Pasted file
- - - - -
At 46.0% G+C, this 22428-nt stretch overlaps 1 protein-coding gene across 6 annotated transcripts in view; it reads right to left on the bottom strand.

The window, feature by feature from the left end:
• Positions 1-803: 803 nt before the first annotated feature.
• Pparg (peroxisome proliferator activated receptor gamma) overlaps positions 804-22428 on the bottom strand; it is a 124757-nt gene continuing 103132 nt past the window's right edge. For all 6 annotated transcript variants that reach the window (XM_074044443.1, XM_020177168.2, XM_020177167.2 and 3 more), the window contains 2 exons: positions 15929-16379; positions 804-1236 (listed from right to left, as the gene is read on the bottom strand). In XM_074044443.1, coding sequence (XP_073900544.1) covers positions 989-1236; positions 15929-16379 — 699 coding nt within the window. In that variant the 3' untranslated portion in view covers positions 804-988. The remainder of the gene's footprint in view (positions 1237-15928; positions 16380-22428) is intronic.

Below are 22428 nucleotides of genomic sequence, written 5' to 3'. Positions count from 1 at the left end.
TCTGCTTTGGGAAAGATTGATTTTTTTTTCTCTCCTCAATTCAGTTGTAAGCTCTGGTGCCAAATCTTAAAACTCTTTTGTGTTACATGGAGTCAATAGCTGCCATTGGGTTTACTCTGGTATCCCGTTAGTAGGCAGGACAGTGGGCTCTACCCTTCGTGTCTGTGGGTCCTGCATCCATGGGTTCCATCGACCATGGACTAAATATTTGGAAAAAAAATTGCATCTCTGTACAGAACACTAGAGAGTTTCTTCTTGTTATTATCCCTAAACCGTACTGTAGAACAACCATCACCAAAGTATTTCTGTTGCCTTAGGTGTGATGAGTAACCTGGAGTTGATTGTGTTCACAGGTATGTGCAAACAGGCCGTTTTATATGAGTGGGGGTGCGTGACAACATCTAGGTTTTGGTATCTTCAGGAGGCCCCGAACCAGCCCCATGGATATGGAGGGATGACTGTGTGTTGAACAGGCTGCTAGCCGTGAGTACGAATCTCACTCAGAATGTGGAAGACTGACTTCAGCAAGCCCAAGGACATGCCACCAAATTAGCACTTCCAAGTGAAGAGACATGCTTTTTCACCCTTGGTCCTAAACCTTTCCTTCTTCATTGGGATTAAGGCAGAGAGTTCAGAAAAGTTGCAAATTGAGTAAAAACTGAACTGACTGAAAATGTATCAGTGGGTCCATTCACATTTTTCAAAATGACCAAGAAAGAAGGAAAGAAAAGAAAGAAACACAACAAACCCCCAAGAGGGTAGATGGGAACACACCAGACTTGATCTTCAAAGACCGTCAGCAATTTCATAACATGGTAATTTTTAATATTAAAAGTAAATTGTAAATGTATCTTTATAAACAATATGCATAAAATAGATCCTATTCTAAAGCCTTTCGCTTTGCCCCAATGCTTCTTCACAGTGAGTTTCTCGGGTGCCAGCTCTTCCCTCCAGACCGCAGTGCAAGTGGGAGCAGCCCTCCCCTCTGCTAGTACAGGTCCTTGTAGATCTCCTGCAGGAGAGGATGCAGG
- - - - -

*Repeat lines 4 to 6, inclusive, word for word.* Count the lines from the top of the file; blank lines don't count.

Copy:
• Pparg (peroxisome proliferator activated receptor gamma) overlaps positions 804-22428 on the bottom strand; it is a 124757-nt gene continuing 103132 nt past the window's right edge. For all 6 annotated transcript variants that reach the window (XM_074044443.1, XM_020177168.2, XM_020177167.2 and 3 more), the window contains 2 exons: positions 15929-16379; positions 804-1236 (listed from right to left, as the gene is read on the bottom strand). In XM_074044443.1, coding sequence (XP_073900544.1) covers positions 989-1236; positions 15929-16379 — 699 coding nt within the window. In that variant the 3' untranslated portion in view covers positions 804-988. The remainder of the gene's footprint in view (positions 1237-15928; positions 16380-22428) is intronic.

Below are 22428 nucleotides of genomic sequence, written 5' to 3'. Positions count from 1 at the left end.
TCTGCTTTGGGAAAGATTGATTTTTTTTTCTCTCCTCAATTCAGTTGTAAGCTCTGGTGCCAAATCTTAAAACTCTTTTGTGTTACATGGAGTCAATAGCTGCCATTGGGTTTACTCTGGTATCCCGTTAGTAGGCAGGACAGTGGGCTCTACCCTTCGTGTCTGTGGGTCCTGCATCCATGGGTTCCATCGACCATGGACTAAATATTTGGAAAAAAAATTGCATCTCTGTACAGAACACTAGAGAGTTTCTTCTTGTTATTATCCCTAAACCGTACTGTAGAACAACCATCACCAAAGTATTTCTGTTGCCTTAGGTGTGATGAGTAACCTGGAGTTGATTGTGTTCACAGGTATGTGCAAACAGGCCGTTTTATATGAGTGGGGGTGCGTGACAACATCTAGGTTTTGGTATCTTCAGGAGGCCCCGAACCAGCCCCATGGATATGGAGGGATGACTGTGTGTTGAACAGGCTGCTAGCCGTGAGTACGAATCTCACTCAGAATGTGGAAGACTGACTTCAGCAAGCCCAAGGACATGCCACCAAATTAGCACTTCCAAGTGAAGAGACATGCTTTTTCACCCTTGGTCCTAAACCTTTCCTTCTTCATTGGGATTAAGGCAGAGAGTTCAGAAAAGTTGCAAATTGAGTAAAAACTGAACTGACTGAAAATGTATCAGTGGGTCCATTCACATTTTTCAAAATGACCAAGAAAGAAGGAAAGAAAAGAAAGAAACACAACAAACCCCCAAGAGGGTAGATGGGAACACACCAGACTTGATCTTCAAAGACCGTCAGCAATTTCATAACATGGTAATTTTTAATATTAAAAGTAAATTGTAAATGTATCTTTATAAACAATATGCATAAAATAGATCCTATTCTAAAGCCTTTCGCTTTGCCCCAATGCTTCTTCACAGTGAGTTTCTCGGGTGCCAGCTCTTCCCTCCAGACCGCAGTGCAAGTGGGAGCAGCCCTCCCCTCTGCTAGTACAGGTCCTTGTAGATCTCCTGCAGGAGAGGATGCAGG